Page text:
Jan 20, 2010

Senate committee attempts to circumvent the will of the voters with medical marijuana

Supporters of the popular medical marijuana law that won overwhelming voter support in November of 2008 are concerned that the Legislature is trying to regulate and effectively kill the program.

The Senate Judiciary Committee heard testimony on Senate Bills 616-618 before a committee room packed with supporters of medical marijuana on Tuesday. The bills would treat medical marijuana as a schedule 2 narcotic, limit a patient's ability to get the drug and require that it be purchased from a pharmacist with a physician's prescription. Supports say the bills could end the program and circumvent the will of the voters, and that may appear to be the case.

“The voters have been very specific on this,” said Sen. Hansen Clarke, D-Detroit. “I’m asking that we don’t rehash the issue.”

That appeared to be the case with some conservative members of the committee. It led to some heated testimony that may have been better aired before the election. Many of the issues brought up were clearly settled in the election.

“So this initiative was really about liberalization of marijuana use,” said Sen. Wayne Kuipers, R-Holland, the chair of the committee.

Greg Francisco, the director of the Michigan Medical Marijuana Association, denied that charge, and he said it has helped thousands of terminally ill patients, disabled patients and patients with chronic pain.

“This is a plant and a medicine,” he said. “I think that we should take it off all schedules and treat it like any other herb.”

The Michigan Coalition for Compassionate Care (MCCC) turned in 474,752 signatures -- 304,101 were required -- for the measure to go on the ballot in February of 2008. Under Michigan election law, once the signatures were verified the initiative was sent to the Legislature, where lawmaker had three options. Within 45 days they could have enacted it with the restrictions they want now, rejected it, or done nothing, which they did, and it went on the ballot.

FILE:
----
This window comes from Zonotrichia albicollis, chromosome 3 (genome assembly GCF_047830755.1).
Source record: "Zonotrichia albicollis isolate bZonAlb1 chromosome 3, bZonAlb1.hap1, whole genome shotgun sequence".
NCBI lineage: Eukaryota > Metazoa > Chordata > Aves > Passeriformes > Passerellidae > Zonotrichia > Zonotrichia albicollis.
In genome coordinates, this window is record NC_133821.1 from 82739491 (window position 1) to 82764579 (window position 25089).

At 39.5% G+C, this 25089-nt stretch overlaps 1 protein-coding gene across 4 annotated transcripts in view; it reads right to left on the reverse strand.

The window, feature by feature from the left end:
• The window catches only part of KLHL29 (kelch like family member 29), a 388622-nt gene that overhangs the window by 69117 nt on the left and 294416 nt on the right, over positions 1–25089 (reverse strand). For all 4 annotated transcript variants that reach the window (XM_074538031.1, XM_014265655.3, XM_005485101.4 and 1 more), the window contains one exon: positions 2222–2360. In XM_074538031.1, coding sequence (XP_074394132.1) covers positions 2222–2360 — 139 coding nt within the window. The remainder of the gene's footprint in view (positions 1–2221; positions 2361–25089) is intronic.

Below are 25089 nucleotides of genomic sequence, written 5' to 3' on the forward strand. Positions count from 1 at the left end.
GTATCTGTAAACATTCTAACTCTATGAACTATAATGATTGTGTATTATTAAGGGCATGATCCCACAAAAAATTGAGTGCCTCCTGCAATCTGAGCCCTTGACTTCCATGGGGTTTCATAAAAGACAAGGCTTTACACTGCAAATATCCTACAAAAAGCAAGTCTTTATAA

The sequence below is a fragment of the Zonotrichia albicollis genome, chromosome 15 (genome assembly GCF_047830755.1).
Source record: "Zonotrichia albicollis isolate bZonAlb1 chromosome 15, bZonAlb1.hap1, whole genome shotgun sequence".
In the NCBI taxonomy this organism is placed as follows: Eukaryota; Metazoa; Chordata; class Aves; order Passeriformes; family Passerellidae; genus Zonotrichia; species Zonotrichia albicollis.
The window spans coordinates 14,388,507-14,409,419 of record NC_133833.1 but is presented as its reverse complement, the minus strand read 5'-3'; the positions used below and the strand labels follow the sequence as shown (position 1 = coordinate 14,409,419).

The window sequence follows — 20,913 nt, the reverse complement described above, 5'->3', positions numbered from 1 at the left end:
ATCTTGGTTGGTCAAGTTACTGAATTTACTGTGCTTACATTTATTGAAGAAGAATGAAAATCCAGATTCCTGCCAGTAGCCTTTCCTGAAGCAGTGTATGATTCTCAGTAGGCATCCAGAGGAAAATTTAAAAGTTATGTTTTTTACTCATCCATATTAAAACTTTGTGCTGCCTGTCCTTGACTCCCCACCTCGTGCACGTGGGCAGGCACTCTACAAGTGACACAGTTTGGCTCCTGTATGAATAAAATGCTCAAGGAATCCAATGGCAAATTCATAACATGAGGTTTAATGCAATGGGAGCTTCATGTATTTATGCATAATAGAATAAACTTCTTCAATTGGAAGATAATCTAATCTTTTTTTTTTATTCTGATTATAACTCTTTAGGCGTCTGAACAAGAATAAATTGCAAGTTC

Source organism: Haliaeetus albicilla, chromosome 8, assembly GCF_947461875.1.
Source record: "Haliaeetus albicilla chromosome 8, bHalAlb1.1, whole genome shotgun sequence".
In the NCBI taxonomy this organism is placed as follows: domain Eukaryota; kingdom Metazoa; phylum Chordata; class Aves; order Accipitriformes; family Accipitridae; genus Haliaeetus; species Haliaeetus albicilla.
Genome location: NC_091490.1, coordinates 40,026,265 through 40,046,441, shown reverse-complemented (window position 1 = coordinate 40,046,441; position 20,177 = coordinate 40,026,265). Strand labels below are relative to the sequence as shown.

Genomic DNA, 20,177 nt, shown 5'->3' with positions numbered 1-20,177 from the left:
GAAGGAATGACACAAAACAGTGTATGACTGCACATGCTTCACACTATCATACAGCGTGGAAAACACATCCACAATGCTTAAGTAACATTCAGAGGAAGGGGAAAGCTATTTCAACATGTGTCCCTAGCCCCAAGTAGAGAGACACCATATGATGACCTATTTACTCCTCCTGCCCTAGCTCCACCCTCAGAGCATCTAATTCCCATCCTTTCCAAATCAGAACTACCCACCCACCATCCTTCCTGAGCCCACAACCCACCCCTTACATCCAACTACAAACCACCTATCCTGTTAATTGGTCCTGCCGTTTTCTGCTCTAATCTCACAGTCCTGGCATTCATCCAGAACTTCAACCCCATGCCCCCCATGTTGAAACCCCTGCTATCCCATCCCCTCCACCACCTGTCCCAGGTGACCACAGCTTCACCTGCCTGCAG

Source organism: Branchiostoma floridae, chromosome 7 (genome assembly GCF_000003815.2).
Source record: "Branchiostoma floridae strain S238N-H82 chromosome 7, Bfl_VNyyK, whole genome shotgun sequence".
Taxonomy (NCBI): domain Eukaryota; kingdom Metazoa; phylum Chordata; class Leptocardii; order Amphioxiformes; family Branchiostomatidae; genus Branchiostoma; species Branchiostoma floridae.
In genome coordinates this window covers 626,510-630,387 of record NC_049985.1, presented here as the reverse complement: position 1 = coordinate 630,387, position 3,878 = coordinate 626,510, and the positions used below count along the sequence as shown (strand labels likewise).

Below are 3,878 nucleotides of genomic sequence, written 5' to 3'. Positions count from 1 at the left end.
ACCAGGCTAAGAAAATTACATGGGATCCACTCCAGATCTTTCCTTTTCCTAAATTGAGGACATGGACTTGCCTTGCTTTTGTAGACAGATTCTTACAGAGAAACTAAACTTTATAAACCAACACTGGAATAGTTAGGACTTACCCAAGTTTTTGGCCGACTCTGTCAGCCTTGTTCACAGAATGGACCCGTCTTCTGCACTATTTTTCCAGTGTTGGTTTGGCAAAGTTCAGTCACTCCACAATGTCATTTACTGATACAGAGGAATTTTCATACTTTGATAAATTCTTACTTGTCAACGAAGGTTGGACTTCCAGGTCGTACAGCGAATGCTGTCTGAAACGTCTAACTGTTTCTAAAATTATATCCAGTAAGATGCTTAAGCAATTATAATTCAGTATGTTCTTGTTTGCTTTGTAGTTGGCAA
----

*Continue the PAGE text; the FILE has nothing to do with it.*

After the law was passed, the Department of Community Health (DCH) had 120 days to come up with rules. Since April, the DCH has issued registration cards to 10,400 users and growers after getting approval from a doctor. The cards protect people from arrest and prosecution, and caregivers with a card are able to supply up to five patients with medical marijuana. The DCH opposes the bills as written, but they did say there needs to be more clarification.

If the bills pass, it will basically put doctors and pharmacists in violation of federal law, which could kill the program. What doctor or pharmacist would put their license at risk by illegally writing a prescription and filling it. Marijuana possession is still against federal law. State governments cannot directly violate federal law by giving marijuana to patients, but states can and do refuse to arrest patients who grow their own. The Obama administration has said it will not go after states with medical marijuana laws.

Supporters were also concerned about the penalties the bills enact, making it a felony for a card holder to sell marijuana to a non-card holder. The problem is the penalty is stiffer than for someone off the street who sells it.

“It strikes me as legally unnecessary,” said Sen. Gretchen Whitmer, D-East Lansing.

The committee did not vote on the bills.

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